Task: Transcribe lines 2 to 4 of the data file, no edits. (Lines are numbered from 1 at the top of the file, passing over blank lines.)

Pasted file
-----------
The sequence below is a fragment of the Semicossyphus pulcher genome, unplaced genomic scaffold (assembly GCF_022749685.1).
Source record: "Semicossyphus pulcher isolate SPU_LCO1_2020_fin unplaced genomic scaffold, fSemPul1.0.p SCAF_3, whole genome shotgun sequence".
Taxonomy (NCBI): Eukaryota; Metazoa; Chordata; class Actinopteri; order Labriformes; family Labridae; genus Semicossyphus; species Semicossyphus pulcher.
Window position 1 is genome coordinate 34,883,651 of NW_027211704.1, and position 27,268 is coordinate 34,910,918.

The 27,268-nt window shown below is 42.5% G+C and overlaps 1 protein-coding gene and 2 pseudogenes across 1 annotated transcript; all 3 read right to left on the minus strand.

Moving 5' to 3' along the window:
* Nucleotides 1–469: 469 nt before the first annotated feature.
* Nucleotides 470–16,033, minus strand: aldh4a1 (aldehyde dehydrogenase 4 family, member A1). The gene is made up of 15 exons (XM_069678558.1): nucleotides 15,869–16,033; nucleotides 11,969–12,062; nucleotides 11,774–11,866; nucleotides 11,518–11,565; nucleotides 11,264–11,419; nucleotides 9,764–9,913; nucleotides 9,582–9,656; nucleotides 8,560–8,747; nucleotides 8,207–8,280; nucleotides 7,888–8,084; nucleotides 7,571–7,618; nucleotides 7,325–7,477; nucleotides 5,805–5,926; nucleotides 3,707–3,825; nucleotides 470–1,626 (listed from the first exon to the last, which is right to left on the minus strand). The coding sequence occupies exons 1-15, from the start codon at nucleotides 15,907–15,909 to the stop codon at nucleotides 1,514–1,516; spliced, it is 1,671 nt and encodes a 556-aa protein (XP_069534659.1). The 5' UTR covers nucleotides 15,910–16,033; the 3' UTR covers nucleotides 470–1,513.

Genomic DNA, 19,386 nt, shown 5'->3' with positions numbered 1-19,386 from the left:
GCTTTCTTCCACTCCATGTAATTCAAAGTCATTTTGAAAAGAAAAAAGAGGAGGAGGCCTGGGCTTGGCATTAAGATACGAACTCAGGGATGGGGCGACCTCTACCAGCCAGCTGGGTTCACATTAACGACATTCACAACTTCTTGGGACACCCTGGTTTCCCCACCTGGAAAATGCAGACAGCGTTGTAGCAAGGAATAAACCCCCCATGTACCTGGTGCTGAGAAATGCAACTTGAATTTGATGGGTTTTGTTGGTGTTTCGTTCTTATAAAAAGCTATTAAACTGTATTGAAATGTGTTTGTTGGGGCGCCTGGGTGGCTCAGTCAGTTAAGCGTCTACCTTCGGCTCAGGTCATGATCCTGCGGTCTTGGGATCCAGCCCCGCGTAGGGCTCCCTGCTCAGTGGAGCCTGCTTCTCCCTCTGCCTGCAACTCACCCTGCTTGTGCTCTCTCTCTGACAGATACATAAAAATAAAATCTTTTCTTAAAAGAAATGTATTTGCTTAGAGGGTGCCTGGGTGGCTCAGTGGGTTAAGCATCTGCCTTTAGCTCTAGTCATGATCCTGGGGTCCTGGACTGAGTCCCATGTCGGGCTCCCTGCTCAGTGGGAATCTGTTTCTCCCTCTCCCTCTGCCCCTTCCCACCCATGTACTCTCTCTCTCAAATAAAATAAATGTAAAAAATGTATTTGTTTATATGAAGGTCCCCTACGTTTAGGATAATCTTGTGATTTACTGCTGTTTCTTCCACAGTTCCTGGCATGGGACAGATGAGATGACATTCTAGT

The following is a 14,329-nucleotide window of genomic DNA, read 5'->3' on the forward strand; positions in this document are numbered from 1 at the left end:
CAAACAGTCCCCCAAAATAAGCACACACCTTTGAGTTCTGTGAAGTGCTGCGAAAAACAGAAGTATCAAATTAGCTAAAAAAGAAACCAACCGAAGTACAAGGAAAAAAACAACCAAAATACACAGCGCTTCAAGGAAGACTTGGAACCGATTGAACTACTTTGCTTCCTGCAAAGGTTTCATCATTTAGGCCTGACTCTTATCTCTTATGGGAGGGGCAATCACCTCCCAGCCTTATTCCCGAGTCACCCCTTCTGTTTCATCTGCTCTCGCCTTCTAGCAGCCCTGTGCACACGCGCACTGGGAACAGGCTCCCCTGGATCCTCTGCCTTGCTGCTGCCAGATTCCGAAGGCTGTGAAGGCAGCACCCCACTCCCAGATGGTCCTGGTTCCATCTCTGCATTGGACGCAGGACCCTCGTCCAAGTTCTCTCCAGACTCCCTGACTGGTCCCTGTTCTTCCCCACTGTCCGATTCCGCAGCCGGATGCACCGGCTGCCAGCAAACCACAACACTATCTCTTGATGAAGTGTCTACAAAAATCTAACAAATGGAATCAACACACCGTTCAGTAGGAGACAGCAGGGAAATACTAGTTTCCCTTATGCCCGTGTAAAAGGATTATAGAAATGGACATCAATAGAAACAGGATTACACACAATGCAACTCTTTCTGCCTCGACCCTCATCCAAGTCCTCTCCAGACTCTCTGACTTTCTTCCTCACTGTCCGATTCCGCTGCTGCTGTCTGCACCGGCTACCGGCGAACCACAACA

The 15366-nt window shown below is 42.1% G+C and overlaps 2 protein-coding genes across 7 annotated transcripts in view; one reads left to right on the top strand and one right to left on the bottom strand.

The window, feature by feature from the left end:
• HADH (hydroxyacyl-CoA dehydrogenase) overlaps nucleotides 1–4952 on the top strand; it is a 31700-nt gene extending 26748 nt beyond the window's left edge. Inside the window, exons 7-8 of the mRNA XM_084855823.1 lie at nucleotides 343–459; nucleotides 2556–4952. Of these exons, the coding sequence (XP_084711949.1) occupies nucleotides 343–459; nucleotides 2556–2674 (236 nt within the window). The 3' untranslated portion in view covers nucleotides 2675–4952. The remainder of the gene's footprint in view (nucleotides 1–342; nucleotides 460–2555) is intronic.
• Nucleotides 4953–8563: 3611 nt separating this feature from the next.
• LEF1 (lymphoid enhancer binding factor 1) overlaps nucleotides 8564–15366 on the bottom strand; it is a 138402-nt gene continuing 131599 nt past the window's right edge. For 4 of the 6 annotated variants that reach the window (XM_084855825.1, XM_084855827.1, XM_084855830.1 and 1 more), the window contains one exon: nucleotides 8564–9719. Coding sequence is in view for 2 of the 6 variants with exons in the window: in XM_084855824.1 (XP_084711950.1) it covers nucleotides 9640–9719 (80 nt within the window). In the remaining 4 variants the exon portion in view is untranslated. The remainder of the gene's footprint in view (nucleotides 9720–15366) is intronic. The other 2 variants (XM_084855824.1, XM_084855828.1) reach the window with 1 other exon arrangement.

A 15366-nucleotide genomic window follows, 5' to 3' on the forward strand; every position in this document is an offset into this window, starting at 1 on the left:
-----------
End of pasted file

Source record: "Semicossyphus pulcher isolate SPU_LCO1_2020_fin unplaced genomic scaffold, fSemPul1.0.p SCAF_3, whole genome shotgun sequence".
Taxonomy (NCBI): Eukaryota; Metazoa; Chordata; class Actinopteri; order Labriformes; family Labridae; genus Semicossyphus; species Semicossyphus pulcher.
Window position 1 is genome coordinate 34,883,651 of NW_027211704.1, and position 27,268 is coordinate 34,910,918.